In Green

  A couple of months ago (had no internet for a few weeks due to a technical glitch) I did a very enjoyable workshop at Clarence House called Feeling Good  With colour.  It was about using colour  to improve our mood.  We did a visualisation  where we imagined sitting under a giant flower and golden sunshine pouring on to us,  discussed a poem about colour in nature, colour associations, discussed colour therapy, colour harmony, and how colours are used in different cultures.  We also went into the garden and each wrote a poem about what were experiencing.  This is the poem.

                                   IN GREEN

Stillness

In green

Vegetation.

Indigo flowers

Sat in middle.

Circle of bird conversation.

Trees smooth out                                                                       treespirit-greenwood-tree-primavera-500

Blunt sunshine

Cool breeze

Pats the back

Of golden heat

Calms the whirling

Brain chatter.

Buttercup open

Like greeting hand.

(image from otherwisetrading.co.uk)

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When Snails Cry

How do!  I think this is the only poem I’ve got that rhymes.

 

When snails cry

You can see tears

From their tiny eyes.

Eyes out on stalks

Eyes out for walks.

Behind those eyes

Lies a surprise.

No one knows

Their silent pain

But no one is to blame,

Fate plays a cruel game,

The shell of a snail

Makes it lame,

Weighs it down,

Like a pound

But makes no sound.

The voiceless cries

Of snails,

Their sticky membrane trails

Bring shame

Upon their kind;

But never mind.

So many healthy greens

Have been left behind.

The snail can pick and choose

Which makes up for its ooze.

snail_has_a_stick-s500x375-43805-580

 

By Daniel Tavet(c)

( image from maniacworld.com)

 

After April

In England Now

In England Now, Secret Garden, Stainborough  by Su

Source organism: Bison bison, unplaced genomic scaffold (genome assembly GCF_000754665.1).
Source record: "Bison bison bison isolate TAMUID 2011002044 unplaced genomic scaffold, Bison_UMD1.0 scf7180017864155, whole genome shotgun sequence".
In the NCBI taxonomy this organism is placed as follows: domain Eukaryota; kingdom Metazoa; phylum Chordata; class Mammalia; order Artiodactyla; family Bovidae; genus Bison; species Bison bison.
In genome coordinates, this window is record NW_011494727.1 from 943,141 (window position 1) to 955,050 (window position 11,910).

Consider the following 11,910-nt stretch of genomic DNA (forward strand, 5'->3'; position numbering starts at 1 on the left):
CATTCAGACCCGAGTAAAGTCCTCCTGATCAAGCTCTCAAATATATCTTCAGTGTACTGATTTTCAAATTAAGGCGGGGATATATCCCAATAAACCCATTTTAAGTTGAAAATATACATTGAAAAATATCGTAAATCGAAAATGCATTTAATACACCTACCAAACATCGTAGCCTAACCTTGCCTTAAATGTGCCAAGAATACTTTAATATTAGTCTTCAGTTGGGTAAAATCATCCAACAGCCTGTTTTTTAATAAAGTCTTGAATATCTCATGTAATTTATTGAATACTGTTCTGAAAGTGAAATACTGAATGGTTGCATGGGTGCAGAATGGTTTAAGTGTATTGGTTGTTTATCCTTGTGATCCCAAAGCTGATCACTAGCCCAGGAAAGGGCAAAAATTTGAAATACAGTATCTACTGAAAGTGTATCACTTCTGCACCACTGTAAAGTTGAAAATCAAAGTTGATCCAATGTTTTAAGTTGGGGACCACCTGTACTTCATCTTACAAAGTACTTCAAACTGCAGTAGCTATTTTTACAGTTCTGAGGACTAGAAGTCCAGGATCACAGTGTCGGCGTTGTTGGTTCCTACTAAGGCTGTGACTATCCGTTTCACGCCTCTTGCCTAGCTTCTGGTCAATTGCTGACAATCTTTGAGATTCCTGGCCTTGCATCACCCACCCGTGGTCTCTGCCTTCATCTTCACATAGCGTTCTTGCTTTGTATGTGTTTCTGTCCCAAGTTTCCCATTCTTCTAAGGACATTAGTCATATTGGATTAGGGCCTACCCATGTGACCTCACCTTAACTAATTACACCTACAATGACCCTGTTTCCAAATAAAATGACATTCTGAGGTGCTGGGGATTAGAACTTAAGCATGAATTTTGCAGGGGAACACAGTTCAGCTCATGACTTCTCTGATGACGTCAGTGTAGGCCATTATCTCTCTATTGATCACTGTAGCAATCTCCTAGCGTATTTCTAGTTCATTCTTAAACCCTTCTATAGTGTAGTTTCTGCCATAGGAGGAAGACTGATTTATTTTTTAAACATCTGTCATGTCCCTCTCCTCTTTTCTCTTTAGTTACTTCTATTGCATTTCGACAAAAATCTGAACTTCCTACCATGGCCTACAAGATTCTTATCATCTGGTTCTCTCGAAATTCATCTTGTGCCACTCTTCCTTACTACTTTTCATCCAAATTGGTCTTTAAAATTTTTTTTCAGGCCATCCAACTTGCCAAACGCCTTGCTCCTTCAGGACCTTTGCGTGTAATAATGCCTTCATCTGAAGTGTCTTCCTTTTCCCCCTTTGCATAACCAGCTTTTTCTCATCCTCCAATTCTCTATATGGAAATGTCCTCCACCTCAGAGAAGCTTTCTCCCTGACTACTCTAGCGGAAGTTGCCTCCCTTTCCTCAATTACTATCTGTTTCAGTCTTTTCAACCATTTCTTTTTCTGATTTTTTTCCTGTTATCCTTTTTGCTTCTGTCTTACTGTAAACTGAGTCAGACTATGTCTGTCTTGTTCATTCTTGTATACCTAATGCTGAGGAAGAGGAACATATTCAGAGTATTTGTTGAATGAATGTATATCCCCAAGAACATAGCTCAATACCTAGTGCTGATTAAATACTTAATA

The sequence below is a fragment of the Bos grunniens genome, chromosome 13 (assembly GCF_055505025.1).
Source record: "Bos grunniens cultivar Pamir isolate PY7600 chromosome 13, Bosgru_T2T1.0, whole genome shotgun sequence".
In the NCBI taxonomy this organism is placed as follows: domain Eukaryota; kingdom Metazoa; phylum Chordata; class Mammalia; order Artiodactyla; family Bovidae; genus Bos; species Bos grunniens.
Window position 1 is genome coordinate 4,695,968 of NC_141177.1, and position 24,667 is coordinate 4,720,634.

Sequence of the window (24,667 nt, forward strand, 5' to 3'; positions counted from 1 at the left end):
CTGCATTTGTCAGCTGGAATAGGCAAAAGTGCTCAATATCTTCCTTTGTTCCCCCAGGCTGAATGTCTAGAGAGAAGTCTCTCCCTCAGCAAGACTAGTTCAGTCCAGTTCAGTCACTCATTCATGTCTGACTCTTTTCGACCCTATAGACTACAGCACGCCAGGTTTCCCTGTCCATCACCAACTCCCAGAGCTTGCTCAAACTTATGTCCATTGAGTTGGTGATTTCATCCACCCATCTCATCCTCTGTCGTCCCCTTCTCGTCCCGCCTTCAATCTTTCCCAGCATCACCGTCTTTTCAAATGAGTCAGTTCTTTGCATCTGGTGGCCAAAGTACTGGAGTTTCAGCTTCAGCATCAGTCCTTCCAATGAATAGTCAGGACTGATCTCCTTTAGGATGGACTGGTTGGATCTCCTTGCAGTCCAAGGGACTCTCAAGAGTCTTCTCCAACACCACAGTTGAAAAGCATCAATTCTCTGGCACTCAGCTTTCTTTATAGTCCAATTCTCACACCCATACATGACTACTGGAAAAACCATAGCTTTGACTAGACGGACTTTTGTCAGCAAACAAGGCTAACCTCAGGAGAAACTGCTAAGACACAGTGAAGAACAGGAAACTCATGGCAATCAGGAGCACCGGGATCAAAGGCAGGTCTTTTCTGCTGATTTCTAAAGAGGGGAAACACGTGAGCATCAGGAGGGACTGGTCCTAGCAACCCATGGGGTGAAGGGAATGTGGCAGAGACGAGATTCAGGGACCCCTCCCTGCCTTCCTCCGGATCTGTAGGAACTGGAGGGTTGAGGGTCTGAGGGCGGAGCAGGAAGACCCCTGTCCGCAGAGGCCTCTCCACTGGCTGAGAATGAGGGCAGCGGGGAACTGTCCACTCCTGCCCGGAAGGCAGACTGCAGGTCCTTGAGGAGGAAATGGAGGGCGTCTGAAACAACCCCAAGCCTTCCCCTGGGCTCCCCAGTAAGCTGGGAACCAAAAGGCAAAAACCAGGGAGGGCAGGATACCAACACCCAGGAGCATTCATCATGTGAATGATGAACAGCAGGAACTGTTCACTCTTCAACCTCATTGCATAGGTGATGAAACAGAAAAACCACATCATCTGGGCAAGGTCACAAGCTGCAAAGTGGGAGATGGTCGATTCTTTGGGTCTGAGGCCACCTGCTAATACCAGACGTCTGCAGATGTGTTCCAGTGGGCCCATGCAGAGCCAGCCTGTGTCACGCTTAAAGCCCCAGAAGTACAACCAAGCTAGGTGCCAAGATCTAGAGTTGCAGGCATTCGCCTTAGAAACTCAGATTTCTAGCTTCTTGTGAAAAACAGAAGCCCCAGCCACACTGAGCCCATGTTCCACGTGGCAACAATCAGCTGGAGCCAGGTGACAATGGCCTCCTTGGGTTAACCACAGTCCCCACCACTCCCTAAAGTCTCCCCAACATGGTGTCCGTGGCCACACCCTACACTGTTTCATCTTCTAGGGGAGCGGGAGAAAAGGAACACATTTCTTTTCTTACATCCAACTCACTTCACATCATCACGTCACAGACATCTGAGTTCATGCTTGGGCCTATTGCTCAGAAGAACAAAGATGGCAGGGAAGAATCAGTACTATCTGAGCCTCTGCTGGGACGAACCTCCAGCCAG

when May follows’

A late April afternoon stroll, a mild gentle breeze heavily laden with blossom petals, saw me spouting poetry.

‘After April when May follows’, my companion didn’t seem to recall the poem, and me only in snatches,…’In England Now’, it’s refrain…..

’This is the weather the cuckoo likes, and so do I’,  didn’t seem to fit the rhyme.

Once home I checked them out, the lines were from two separate poems! ‘Home thoughts from abroad’, Robert Browning, and ‘Weathers’, Thomas Hardy.  Each  poem encapsulating all that is glorious about spring, the earth’s rising energies, its flowers and shrubs demanding  attention with  their  sudden awakening, fresh vibrant buds,  blossoms in abundance, delicately perfumed,  lasting only a few days, their transient nature potentially intensifying our enjoyment of them, ‘Visions’, Seigfried Sassoon, that wistful poignant feeling, if for any reason this season’s show passed us by.

The Japanese celebrate the blossoms transient nature as symbolic of the transient nature of human experience. The festival of Hanami, sees the Japanese, weather watching. The festival is not held on a set day each year. The blossoms dictate when the Japanese celebrate. In a nation renowned for their punctuality and precision, an interesting obeisance  to nature.